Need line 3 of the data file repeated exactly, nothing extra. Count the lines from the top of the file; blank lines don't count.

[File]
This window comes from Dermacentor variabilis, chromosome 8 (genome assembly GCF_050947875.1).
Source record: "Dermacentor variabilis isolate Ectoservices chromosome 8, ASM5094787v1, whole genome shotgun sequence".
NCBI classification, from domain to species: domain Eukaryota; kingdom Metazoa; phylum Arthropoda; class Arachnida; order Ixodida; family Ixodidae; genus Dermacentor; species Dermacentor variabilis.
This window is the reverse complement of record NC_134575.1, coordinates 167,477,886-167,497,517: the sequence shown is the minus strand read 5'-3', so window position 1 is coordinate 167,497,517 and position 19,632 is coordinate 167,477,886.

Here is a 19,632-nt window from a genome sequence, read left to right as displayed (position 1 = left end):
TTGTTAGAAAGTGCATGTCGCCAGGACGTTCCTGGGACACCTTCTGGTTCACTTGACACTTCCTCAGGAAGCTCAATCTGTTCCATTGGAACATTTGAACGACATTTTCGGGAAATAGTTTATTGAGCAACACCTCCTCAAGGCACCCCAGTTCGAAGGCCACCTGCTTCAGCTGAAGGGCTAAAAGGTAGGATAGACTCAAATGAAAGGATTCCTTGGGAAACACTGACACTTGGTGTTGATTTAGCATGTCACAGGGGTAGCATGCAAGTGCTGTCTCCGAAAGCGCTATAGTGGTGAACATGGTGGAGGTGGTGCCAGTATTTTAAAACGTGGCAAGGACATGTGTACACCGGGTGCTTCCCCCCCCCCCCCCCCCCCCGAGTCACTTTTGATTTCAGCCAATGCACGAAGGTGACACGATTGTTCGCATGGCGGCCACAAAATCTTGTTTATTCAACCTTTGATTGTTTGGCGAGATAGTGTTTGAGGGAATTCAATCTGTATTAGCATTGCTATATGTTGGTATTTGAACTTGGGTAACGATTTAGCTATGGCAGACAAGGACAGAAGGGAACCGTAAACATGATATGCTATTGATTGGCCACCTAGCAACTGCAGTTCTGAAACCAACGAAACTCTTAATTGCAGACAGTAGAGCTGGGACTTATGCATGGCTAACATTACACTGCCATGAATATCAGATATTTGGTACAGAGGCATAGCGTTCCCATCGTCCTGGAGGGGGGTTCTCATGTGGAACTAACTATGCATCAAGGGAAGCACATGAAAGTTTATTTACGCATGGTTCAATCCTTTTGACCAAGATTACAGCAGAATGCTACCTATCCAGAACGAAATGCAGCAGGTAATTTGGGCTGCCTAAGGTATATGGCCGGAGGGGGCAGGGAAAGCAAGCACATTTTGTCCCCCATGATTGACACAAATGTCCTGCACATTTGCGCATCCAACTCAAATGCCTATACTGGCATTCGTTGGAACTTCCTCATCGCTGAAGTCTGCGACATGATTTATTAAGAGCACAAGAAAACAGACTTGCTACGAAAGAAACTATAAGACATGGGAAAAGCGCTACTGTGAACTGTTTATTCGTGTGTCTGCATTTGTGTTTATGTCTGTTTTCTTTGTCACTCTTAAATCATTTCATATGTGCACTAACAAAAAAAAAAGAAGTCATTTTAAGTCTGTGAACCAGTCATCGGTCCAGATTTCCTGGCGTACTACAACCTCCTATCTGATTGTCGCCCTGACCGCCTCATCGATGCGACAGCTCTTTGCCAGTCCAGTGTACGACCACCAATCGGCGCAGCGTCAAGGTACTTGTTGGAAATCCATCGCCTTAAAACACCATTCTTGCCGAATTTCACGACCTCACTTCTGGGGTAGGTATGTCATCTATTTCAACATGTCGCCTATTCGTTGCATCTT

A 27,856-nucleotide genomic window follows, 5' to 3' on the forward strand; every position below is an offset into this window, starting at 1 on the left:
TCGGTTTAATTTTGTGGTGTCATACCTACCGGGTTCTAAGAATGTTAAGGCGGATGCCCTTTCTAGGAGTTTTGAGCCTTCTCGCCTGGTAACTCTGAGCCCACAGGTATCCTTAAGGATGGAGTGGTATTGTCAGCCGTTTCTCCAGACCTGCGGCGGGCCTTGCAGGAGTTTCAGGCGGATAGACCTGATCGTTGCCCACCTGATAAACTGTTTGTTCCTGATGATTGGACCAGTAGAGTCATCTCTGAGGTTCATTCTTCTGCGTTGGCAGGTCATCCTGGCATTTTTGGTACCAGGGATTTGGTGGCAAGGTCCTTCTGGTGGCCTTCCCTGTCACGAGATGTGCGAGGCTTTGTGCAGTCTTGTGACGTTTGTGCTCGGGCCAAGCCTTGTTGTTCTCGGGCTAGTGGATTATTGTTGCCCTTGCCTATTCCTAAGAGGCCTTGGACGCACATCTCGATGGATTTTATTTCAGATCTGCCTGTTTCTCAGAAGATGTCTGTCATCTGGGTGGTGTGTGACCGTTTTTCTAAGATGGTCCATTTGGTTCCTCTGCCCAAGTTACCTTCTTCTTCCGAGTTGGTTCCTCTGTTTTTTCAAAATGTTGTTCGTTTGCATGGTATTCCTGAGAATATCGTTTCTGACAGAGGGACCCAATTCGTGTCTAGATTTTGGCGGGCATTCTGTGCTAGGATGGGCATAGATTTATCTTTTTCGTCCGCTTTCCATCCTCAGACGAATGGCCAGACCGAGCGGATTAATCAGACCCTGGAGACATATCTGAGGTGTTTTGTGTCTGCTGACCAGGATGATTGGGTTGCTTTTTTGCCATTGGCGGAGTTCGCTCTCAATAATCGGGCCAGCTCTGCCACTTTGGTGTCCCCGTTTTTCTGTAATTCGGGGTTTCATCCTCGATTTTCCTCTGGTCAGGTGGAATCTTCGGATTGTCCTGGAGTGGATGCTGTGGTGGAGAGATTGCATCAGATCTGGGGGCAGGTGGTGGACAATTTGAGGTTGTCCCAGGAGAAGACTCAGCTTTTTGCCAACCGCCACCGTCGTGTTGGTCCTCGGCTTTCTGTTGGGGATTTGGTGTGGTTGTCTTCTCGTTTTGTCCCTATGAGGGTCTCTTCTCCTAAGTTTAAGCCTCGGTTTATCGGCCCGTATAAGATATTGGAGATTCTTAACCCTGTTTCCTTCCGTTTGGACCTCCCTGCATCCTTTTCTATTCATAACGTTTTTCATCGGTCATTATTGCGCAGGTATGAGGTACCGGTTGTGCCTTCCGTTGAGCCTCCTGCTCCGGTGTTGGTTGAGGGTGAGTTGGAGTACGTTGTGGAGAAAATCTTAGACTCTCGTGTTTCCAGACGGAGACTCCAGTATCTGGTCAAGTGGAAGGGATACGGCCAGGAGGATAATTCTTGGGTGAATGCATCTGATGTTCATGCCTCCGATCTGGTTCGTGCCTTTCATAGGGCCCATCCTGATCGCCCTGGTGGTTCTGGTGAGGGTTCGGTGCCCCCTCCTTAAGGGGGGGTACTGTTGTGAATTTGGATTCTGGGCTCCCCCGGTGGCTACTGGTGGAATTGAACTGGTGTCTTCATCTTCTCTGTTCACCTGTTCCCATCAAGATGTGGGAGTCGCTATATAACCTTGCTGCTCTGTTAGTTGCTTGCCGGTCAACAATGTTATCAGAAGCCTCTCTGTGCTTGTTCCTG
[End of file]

NCBI classification, from domain to species: domain Eukaryota; kingdom Metazoa; phylum Arthropoda; class Arachnida; order Ixodida; family Ixodidae; genus Dermacentor; species Dermacentor variabilis.